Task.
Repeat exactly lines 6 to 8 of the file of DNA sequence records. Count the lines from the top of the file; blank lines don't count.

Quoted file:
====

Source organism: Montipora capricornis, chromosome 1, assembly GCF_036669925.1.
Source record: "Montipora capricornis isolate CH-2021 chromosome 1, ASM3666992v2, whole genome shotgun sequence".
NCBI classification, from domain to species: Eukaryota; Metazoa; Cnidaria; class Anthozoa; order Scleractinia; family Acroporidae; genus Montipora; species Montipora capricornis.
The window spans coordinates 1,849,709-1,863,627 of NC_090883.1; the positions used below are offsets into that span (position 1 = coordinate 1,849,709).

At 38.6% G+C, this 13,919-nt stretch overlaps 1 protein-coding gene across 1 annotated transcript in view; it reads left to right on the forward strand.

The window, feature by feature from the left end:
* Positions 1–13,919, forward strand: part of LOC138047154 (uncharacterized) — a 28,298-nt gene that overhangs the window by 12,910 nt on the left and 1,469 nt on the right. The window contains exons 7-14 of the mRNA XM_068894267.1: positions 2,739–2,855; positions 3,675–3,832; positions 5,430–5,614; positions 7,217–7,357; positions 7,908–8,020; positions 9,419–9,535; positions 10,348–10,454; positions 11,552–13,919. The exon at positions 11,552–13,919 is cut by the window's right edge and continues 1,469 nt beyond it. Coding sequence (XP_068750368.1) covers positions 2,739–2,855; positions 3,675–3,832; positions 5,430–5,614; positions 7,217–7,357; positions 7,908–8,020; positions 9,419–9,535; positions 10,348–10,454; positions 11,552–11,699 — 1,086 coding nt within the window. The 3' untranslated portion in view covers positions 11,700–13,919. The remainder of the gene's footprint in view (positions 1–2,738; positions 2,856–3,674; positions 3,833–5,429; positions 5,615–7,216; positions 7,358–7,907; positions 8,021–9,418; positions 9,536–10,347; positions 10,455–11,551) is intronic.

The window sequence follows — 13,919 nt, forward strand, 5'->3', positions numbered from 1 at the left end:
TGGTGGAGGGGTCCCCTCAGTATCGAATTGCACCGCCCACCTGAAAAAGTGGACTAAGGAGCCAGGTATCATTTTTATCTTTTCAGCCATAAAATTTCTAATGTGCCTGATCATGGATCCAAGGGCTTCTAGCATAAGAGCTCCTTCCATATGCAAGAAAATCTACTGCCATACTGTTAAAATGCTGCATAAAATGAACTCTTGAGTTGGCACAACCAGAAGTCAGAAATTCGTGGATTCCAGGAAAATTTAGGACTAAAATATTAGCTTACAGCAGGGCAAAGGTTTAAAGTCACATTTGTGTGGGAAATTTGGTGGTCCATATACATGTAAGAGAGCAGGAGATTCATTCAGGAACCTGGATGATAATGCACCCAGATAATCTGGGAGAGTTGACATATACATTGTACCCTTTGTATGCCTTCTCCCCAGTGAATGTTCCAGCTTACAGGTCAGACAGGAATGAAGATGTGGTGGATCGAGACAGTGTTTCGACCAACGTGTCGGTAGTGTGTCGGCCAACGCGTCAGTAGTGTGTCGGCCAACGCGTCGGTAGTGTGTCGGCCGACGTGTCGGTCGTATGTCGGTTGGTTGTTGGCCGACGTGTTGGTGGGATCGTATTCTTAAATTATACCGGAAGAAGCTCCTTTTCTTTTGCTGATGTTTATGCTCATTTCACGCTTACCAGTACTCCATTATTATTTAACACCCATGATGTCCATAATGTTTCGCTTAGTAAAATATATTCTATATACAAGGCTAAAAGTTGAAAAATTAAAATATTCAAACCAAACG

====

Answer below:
The window, feature by feature from the left end:
* Positions 1–13,919, forward strand: part of LOC138047154 (uncharacterized) — a 28,298-nt gene that overhangs the window by 12,910 nt on the left and 1,469 nt on the right. The window contains exons 7-14 of the mRNA XM_068894267.1: positions 2,739–2,855; positions 3,675–3,832; positions 5,430–5,614; positions 7,217–7,357; positions 7,908–8,020; positions 9,419–9,535; positions 10,348–10,454; positions 11,552–13,919. The exon at positions 11,552–13,919 is cut by the window's right edge and continues 1,469 nt beyond it. Coding sequence (XP_068750368.1) covers positions 2,739–2,855; positions 3,675–3,832; positions 5,430–5,614; positions 7,217–7,357; positions 7,908–8,020; positions 9,419–9,535; positions 10,348–10,454; positions 11,552–11,699 — 1,086 coding nt within the window. The 3' untranslated portion in view covers positions 11,700–13,919. The remainder of the gene's footprint in view (positions 1–2,738; positions 2,856–3,674; positions 3,833–5,429; positions 5,615–7,216; positions 7,358–7,907; positions 8,021–9,418; positions 9,536–10,347; positions 10,455–11,551) is intronic.

The window sequence follows — 13,919 nt, forward strand, 5'->3', positions numbered from 1 at the left end: